1. Aug 17, 2007

stmartin

I just want to ask you something. If the electrons are surround by force around them, why that force is not neutralizing its self like on this picture.
http://img150.imageshack.us/img150/9632/untitledxm4.jpg [Broken]

Last edited by a moderator: May 3, 2017
2. Aug 17, 2007

ZapperZ

Staff Emeritus
Where did you get the idea that "electrons are surrounded by force around them...."? When you solve for the Hydrogen atom, for example, there's only ONE force, and that's the coulombic central force from the nucleus. So where are all these other forces that you are referring to?

Next time, as a hint, when you try to ask something, it would be a lot more complete if you if you also clearly cite your sources.

Zz.

3. Aug 17, 2007

Nesk

Do I understand your question correctly if I assume that by force you mean the electrical field of the electron?

The electrical field is not a force in itself. If a charge q is placed in the field E it is affected by a force determined by F=qE. The field is caused by charges, i.e. it is radiated by positive charges and terminates in negative charges, like your illustration suggests. Thus the electrical field does not act upon itself, except that the field from a charge distribution is the superposition, i.e. the vectorial sum, of the fields caused by each individual element of charge.

4. Aug 17, 2007

stmartin

But look at the electrical force lines. They are opposite. Make an experiment with opposite forces, you'll see that they neutralize.

5. Aug 17, 2007

ZapperZ

Staff Emeritus
So? It doesn't mean it is like that ALL THE TIME!

In classical E&M, a charge CAN be in equilibrium if there are no other charge around, because it experiences no net electrostatic force. This is not E&M, it is basic mechanics.

But put another charge nearby and you don't get that anymore. So I am not sure what exactly is the problem here.

Zz.

6. Aug 17, 2007

Staff: Mentor

No, they don't neutralize because they represent forces acting on different objects.

More explicitly, a single arrow on your diagram represents the direction and magnitude of the electric force that the charge shown on the diagram would exert on another charge if that second charge were placed at the location of the arrow.

So in order to get two forces in opposite directions, you need to place two new charges at the locations of two properly-chosen arrows. These forces do not neutralize because they act on two different objects.

This is just like if you place two balls on the floor and you push on them in opposite directions so they roll towards each other. The forces don't neutralize in this case either.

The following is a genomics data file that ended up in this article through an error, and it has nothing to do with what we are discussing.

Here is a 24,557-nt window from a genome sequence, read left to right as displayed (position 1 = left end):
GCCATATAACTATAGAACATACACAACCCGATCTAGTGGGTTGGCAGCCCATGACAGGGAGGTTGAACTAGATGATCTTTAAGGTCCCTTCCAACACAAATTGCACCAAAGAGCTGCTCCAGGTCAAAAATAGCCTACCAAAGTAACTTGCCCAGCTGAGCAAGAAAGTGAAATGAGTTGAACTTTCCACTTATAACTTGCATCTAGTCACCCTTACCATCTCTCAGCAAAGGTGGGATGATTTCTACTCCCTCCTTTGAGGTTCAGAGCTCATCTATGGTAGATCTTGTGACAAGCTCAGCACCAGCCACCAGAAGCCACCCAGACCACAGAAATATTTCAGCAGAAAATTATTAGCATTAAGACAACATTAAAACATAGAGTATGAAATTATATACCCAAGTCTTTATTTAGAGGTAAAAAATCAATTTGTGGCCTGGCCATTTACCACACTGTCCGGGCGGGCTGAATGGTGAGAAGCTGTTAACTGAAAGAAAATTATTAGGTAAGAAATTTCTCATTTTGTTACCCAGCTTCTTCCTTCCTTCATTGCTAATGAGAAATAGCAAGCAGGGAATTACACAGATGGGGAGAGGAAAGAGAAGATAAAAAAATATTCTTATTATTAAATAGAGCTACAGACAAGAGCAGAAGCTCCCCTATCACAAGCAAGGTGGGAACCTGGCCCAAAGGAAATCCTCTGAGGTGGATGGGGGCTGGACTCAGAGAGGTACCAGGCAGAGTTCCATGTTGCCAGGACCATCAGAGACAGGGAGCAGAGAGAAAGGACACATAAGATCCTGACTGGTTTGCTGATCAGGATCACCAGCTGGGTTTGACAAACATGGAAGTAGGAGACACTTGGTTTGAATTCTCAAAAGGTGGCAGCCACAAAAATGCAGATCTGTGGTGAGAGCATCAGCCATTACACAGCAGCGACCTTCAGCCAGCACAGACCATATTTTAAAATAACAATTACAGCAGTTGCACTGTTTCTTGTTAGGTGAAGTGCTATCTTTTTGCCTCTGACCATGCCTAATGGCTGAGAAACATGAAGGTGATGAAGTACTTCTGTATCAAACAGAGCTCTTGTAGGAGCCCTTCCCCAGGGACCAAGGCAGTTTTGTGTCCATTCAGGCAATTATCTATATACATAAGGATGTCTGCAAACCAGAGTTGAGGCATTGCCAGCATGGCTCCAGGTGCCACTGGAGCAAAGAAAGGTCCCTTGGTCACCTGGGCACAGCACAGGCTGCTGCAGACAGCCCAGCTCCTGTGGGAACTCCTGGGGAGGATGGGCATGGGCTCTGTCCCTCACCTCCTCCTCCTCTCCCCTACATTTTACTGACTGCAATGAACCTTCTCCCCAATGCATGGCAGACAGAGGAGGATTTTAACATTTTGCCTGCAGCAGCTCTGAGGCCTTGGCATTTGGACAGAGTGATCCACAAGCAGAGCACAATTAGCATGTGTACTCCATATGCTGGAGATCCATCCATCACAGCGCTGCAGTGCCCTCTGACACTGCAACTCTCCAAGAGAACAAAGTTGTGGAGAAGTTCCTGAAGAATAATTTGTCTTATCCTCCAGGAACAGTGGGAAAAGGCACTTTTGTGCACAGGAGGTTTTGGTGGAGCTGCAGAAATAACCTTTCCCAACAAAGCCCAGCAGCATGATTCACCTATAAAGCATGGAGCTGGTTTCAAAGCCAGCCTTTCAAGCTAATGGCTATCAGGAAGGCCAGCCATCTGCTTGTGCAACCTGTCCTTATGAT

7. Aug 17, 2007

stmartin

Like this?
Man look on the picture again, the forces are opposite, acting on the electron.

8. Aug 17, 2007

arron

But i think the force has already been neutralized. you see , if an electron is far from other charges, it does not move itself. why? you can think that the force act on the electron itself on opposite directions has already neutralize each other.
and i think the most important thing to accept this explanation is to accept the force (or the electric field) stay where it is, it does not get through the electron and then arrives at another side to neutrolize its counterpart,but exerts and only acts on the the electron.

9. Aug 17, 2007

stmartin

I think the both (protons and electrons) act with their electric forces on each other.

10. Aug 17, 2007

malawi_glenn

But as others have told you already in this thread, the arrows are not representing forces, they are field lines...

11. Aug 17, 2007

Staff: Mentor

In any particular diagram of the electric field produced by a given set of charges, the field arrows do not indicate the forces that currently act on those already-existing charges. They represent the electric force that would be exerted on a new charge that you add to the system.

Of course, adding a new charge to the system changes the pattern of the total electric field, but this affects only what happens to the next new charge that you add to the system.

The rule is that the electric force on a charge is determined by the net electric field produced by all the other charges in the system. You don't include the field produced by the charge in question.

12. Aug 17, 2007

stmartin

But lets say there are 2 charged particles, like on the picture, again the forces around the electron are opposite..

13. Aug 17, 2007

ZapperZ

Staff Emeritus
Force on 1 DUE to 2 is equal to force on 2 DUE to 1. But the force on 1 due to 2 is certainly NOT balanced if you simply look at 1 alone. 1 doesn't care that 2 is there. All it cares about is that it is seeing the field due to 2. That is what is causing it to experience a net force.

The same is true for 2. It is only when you look at BOTH particles as the whole system do you not have any net external forces.

Zz.

14. Aug 17, 2007

Staff: Mentor

But jtbell was talking about your latest picture, showing the combined field from two separated point charges. As he explained, the arrows show the field due to those two charges that would be experienced by a third charge brought nearby.

Note that the diagram shows the combined field created by both charges, not the force that each charge exerts on the other.